by Dennis Crouch
On Sale Bar: The Federal Circuit’s recent decision in Sunoco Partners v. U.S. Venture (Fed. Cir. 2022) focuses on the classic patent law question of whether the inventor’s pre-filing sales activity serve to bar the patent from issuing. Was the agreement an “offer to sell” and was it excused by the “experimental use” exception.
Sunoco’s patents cover systems for blending butane into gasoline. In a bench trial, N.D. Ill. Judge Pallmeyer sided largely with the patentee–finding US Venture liable for willful infringement and awarding $6 million in damages. Both sides appealed, with the infringer wanting to escape liability and the patentee wanting more money.
The “on sale bar” prohibits patenting an invention that was placed “on sale” prior to the application being filed. The patents here are pre-AIA and so the on-sale bar included a one-year pre-filing grace period. For newer patents, the one-year grace-period is limited to pre-filing sales that can be linked-back to the inventors. “On sale” is defined by the courts as a “commercial offer for sale” of an embodiment that takes place once the invention is “ready for patenting.” Pfaff v. Wells Elecs., Inc., 525 U.S. 55 (1998). In addition, sales/offers can be excused if they qualify as “experimental use.” City of Elizabeth v. Am. Nicholson Pavement Co., 97 U.S. 126 (1877) (delay excused by “bona fide effort to bring his invention to perfection, or to ascertain whether it will answer the purpose intended”). In this analysis, the court conducts a wholistic totality-of-the-circumstances analysis in considering whether the pre-filing sales were primarily for experimentation or instead primarily for profit. Allen Eng’g Corp. v. Bartell Indus., Inc., 299 F.3d 1336 (Fed. Cir. 2002).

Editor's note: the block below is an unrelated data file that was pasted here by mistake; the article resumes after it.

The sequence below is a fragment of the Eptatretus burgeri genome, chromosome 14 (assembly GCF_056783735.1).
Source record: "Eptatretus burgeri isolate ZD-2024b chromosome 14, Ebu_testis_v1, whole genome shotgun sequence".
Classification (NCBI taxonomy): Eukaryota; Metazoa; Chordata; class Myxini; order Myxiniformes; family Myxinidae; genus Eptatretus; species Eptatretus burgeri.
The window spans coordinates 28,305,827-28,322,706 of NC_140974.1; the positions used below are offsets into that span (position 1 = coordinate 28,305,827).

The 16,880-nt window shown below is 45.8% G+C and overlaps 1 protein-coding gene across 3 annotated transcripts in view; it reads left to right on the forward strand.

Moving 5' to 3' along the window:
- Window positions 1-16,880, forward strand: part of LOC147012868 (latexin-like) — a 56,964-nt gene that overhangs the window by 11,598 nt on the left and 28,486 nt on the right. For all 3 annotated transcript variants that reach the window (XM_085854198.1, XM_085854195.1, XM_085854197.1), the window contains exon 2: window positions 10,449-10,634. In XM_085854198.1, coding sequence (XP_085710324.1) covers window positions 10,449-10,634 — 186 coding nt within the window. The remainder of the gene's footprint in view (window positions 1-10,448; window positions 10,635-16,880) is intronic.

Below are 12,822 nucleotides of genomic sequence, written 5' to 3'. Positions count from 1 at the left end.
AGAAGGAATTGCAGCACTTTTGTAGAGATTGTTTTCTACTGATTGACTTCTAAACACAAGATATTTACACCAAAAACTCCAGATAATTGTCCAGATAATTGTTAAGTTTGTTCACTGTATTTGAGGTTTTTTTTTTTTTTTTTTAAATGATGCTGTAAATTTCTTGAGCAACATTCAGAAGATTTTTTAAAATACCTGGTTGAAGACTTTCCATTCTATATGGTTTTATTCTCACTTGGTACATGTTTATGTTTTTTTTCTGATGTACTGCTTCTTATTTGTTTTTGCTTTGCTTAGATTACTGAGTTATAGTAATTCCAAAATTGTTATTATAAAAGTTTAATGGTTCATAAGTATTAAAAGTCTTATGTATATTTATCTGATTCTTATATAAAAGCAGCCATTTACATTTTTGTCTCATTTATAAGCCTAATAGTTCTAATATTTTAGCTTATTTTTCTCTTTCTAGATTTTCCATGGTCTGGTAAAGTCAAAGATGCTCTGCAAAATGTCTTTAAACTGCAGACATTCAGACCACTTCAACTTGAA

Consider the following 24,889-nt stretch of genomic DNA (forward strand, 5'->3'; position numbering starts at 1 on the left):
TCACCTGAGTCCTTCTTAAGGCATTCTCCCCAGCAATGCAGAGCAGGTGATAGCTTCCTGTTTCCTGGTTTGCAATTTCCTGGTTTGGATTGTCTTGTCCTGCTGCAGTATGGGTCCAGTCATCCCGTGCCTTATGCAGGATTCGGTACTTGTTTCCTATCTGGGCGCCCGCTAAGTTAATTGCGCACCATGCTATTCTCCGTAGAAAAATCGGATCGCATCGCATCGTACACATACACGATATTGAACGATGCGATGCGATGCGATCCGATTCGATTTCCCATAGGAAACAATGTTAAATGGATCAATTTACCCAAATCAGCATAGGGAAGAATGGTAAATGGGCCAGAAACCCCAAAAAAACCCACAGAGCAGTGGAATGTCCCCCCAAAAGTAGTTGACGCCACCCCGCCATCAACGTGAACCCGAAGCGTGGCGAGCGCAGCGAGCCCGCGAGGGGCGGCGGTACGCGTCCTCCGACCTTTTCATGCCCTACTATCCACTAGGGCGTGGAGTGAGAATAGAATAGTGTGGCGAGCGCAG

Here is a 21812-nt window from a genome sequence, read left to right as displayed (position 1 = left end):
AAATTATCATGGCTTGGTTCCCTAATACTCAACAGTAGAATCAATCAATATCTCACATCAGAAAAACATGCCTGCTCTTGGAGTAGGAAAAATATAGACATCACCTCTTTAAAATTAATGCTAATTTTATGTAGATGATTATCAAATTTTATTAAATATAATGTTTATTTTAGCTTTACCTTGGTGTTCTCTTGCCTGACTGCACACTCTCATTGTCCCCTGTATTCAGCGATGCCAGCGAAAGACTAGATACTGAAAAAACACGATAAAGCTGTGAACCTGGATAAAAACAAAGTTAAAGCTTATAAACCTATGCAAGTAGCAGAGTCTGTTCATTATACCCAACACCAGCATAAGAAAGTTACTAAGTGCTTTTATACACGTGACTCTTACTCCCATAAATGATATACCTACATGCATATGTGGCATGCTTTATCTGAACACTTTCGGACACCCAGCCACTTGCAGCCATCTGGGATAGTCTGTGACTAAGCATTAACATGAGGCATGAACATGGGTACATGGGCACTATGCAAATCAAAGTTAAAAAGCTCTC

Application of the on sale bar is a question of law as is the underlying issue of whether the experimental use exception applies. However, underlying factual conclusions made by the lower court should be given deference on appeal.
The Facts: On February 7, 2000, the inventor’s company (MCE) offered to sell and install a butane-blending system to Equilon. In the agreement, Equilon wasn’t actually pay anything for the machine, but would agree to purchase substantial butane from MCE over the next 5 years. The Feb 7 date is important. The original patent application was filed Feb 9, 2001–one year and two days later and outside the one year grace period.